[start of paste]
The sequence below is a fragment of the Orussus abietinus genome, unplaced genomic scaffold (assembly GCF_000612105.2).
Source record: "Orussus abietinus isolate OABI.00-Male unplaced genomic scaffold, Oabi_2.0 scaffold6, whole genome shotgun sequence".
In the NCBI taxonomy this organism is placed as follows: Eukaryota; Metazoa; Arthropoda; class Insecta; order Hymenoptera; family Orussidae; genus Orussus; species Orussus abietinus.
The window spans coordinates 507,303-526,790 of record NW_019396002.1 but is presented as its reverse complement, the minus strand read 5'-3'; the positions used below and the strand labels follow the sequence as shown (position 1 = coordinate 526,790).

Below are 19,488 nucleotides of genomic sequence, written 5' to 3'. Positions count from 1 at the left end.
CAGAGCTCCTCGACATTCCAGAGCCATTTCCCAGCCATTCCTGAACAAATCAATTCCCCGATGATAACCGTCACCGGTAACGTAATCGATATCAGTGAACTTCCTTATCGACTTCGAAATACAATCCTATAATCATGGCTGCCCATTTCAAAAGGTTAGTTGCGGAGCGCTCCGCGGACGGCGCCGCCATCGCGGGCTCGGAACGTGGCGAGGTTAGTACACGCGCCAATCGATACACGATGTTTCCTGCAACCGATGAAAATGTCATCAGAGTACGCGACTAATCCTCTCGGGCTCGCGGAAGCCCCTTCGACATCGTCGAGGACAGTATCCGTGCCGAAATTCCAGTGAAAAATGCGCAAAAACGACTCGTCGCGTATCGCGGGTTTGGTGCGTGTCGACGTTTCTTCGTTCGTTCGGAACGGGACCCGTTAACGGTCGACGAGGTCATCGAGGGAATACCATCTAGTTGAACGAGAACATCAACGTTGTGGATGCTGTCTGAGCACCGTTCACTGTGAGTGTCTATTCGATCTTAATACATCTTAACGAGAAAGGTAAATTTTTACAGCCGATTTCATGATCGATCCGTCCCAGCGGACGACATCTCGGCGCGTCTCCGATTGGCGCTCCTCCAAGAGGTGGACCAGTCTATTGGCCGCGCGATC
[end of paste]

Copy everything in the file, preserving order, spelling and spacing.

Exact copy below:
The sequence below is a fragment of the Orussus abietinus genome, unplaced genomic scaffold (assembly GCF_000612105.2).
Source record: "Orussus abietinus isolate OABI.00-Male unplaced genomic scaffold, Oabi_2.0 scaffold6, whole genome shotgun sequence".
In the NCBI taxonomy this organism is placed as follows: Eukaryota; Metazoa; Arthropoda; class Insecta; order Hymenoptera; family Orussidae; genus Orussus; species Orussus abietinus.
The window spans coordinates 507,303-526,790 of record NW_019396002.1 but is presented as its reverse complement, the minus strand read 5'-3'; the positions used below and the strand labels follow the sequence as shown (position 1 = coordinate 526,790).

Below are 19,488 nucleotides of genomic sequence, written 5' to 3'. Positions count from 1 at the left end.
CAGAGCTCCTCGACATTCCAGAGCCATTTCCCAGCCATTCCTGAACAAATCAATTCCCCGATGATAACCGTCACCGGTAACGTAATCGATATCAGTGAACTTCCTTATCGACTTCGAAATACAATCCTATAATCATGGCTGCCCATTTCAAAAGGTTAGTTGCGGAGCGCTCCGCGGACGGCGCCGCCATCGCGGGCTCGGAACGTGGCGAGGTTAGTACACGCGCCAATCGATACACGATGTTTCCTGCAACCGATGAAAATGTCATCAGAGTACGCGACTAATCCTCTCGGGCTCGCGGAAGCCCCTTCGACATCGTCGAGGACAGTATCCGTGCCGAAATTCCAGTGAAAAATGCGCAAAAACGACTCGTCGCGTATCGCGGGTTTGGTGCGTGTCGACGTTTCTTCGTTCGTTCGGAACGGGACCCGTTAACGGTCGACGAGGTCATCGAGGGAATACCATCTAGTTGAACGAGAACATCAACGTTGTGGATGCTGTCTGAGCACCGTTCACTGTGAGTGTCTATTCGATCTTAATACATCTTAACGAGAAAGGTAAATTTTTACAGCCGATTTCATGATCGATCCGTCCCAGCGGACGACATCTCGGCGCGTCTCCGATTGGCGCTCCTCCAAGAGGTGGACCAGTCTATTGGCCGCGCGATC